Jerry Seinfeld is unfazed that 'Unfrosted' got terrible reviews: 'It doesn't matter what you think of me'

Jerry Seinfeld is unfazed that 'Unfrosted' got terrible reviews: 'It doesn't matter what you think of me'
  • Jerry Seinfeld addressed the poor reception of his movie, "Unfrosted."

  • "There is nothing funnier to me than people complaining," he said.

  • He said he only wants to read bad reviews.

Jerry Seinfeld doesn't care that "Unfrosted," his directorial debut, got terrible reviews.

The comedian stars in the movie that charts the creation of PopTarts in the 1960s, as Kellogg's employee Bob Cabana, alongside Melissa McCarthy, Hugh Grant, and James Marsden. It received a 43% rating on Rotten Tomatoes, and the critics' consensus on the site calls it "an empty experience that may leave the consumer feeling pangs of regret."

One critic described it as "one of the worst films of the decade."

But during an appearance on Wednesday's episode of the "Honestly with Bari Weiss" podcast, Seinfeld said he's unfazed by the negative reception to the comedy.

"The only thing I want to read are the absolute worst reviews the movie received because there is nothing funnier to me than people complaining that they didn't laugh," he said.

He added: "They want to laugh. I related to it. I get it. I think it's funny that you hated it because you wanted to laugh and you didn't laugh."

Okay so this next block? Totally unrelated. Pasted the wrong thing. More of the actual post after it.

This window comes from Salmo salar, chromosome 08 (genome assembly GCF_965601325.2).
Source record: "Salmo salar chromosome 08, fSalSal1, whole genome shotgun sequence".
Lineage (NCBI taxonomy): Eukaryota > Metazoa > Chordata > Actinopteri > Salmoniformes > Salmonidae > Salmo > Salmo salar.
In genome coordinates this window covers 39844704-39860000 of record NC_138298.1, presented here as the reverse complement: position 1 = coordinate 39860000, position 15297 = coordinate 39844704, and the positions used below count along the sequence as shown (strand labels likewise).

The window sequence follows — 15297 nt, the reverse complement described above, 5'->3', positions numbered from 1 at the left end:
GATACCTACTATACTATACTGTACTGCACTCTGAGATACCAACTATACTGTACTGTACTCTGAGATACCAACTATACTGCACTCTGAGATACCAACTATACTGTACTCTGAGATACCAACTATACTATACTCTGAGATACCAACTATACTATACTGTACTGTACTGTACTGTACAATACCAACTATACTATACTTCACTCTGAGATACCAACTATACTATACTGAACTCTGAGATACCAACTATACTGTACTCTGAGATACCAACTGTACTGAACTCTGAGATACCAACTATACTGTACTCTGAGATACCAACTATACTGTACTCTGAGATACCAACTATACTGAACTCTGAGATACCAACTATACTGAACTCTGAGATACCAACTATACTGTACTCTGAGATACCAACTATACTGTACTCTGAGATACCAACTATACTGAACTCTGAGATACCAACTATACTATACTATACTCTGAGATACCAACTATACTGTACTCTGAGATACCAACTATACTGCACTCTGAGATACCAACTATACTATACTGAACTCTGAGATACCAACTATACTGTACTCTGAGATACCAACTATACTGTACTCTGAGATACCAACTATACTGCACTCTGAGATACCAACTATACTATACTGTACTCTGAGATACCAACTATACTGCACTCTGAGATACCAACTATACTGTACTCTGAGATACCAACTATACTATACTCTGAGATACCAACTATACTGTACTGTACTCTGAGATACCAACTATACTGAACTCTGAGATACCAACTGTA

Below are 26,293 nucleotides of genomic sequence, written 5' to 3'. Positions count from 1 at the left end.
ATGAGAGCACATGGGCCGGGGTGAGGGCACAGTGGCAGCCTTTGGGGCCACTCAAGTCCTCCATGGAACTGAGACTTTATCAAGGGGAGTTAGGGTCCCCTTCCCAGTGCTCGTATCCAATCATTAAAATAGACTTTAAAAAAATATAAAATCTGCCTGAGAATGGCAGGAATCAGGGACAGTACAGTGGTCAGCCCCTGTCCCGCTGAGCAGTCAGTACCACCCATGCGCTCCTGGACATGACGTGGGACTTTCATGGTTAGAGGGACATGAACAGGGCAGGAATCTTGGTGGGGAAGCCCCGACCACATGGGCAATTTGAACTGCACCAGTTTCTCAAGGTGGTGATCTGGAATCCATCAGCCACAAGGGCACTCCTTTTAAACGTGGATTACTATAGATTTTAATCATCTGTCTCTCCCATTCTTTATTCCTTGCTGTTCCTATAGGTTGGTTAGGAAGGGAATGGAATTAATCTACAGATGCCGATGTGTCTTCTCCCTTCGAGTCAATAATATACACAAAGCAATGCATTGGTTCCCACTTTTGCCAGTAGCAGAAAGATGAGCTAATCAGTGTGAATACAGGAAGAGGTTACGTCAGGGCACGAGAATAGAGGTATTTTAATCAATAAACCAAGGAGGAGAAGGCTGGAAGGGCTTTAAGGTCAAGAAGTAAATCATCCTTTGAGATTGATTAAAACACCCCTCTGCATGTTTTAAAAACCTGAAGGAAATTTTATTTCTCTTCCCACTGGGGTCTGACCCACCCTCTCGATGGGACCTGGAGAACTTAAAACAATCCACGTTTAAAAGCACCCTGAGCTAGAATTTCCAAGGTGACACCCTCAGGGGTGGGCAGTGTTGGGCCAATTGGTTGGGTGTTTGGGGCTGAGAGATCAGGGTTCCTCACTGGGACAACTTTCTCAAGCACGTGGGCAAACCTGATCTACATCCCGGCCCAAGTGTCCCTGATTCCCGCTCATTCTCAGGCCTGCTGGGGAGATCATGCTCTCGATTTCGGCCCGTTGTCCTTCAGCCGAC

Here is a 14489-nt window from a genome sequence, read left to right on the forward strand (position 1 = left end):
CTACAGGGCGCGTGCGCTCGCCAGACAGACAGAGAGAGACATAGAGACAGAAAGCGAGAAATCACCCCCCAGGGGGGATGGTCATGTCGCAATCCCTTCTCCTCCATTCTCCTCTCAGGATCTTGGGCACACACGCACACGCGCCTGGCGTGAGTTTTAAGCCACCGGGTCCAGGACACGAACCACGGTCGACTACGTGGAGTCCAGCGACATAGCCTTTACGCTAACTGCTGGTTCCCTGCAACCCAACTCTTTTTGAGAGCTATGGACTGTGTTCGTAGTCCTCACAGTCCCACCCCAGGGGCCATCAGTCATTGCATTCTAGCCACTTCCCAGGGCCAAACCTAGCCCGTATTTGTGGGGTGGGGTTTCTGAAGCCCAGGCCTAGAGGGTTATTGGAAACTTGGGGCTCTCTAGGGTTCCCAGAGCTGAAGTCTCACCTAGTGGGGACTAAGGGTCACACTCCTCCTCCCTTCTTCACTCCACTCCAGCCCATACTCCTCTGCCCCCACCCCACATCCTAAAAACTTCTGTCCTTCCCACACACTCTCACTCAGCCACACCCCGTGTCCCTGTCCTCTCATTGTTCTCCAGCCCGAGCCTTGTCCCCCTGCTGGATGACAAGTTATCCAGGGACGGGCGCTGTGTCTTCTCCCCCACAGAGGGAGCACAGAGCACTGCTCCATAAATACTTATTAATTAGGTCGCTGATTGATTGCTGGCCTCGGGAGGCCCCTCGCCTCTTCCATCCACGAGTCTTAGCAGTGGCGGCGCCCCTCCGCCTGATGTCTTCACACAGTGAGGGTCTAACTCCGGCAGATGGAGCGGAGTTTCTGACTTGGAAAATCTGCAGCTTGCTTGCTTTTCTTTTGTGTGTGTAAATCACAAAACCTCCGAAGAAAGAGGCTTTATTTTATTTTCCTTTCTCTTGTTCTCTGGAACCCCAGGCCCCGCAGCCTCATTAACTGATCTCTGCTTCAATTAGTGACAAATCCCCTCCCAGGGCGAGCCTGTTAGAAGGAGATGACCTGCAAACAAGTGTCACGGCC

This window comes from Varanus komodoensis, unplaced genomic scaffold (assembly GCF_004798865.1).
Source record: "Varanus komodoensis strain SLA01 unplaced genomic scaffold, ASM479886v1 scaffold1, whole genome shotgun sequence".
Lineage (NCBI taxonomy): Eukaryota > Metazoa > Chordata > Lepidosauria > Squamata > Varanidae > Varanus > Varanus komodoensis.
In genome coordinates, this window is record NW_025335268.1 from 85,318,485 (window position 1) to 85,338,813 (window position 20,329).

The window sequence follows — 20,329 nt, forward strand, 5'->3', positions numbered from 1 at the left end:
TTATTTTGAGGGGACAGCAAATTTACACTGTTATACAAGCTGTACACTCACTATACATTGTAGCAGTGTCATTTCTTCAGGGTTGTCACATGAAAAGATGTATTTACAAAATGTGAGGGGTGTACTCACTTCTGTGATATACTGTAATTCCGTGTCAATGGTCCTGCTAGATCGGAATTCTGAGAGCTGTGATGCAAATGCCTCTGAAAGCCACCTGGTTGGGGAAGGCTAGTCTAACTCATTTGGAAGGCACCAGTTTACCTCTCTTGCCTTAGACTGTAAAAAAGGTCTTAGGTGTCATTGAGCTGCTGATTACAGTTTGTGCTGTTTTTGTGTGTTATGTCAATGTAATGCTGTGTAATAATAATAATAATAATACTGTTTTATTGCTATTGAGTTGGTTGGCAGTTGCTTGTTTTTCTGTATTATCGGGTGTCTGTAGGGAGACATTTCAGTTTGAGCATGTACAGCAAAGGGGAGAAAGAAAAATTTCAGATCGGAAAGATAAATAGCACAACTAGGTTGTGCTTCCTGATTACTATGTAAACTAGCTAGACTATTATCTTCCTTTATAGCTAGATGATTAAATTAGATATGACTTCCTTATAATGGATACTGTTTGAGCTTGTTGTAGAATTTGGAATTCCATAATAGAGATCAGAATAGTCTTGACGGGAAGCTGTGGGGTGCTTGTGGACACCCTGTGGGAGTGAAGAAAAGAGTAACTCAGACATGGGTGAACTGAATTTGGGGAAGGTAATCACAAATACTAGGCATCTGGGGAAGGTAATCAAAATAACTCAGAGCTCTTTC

"It's funny! It doesn't matter what you think of me. Why would I think that I'm going to make something that everyone will like?" Seinfeld continued. "What sense does that make? You have to be insane to think like that."

"Unfrosted" follows a handful of successful recent movies about the creation of popular products, including "Steve Jobs," "The Social Network," and "Tetris." 2023's "Barbie" also examined the cultural impact of the Mattel dolls, and was a huge hit, making over $1 billion.

"Unfrosted" reportedly had a $70 million budget including $14.2 million from the $60 million tax credit that the state of California gave Netflix to produce films there.

Even though it failed to make waves, Netflix didn't lose as much money on "Unfrosted" as it could have. Judging by the critical response, it may have fared worse financially if it had gone straight to theaters, where marketing and distribution costs would've also taken a bite out of Netflix's wallet, alongside potentially poor ticket sales.

That's not to say that the streaming model works for every film.

Actor Glen Powell recently pointed out that Tom Cruise refused to put "Top Gun: Maverick" on a streamer during the pandemic, and his reluctance resulted in the film raking in $1.5 billion.

Read the original article on Business Insider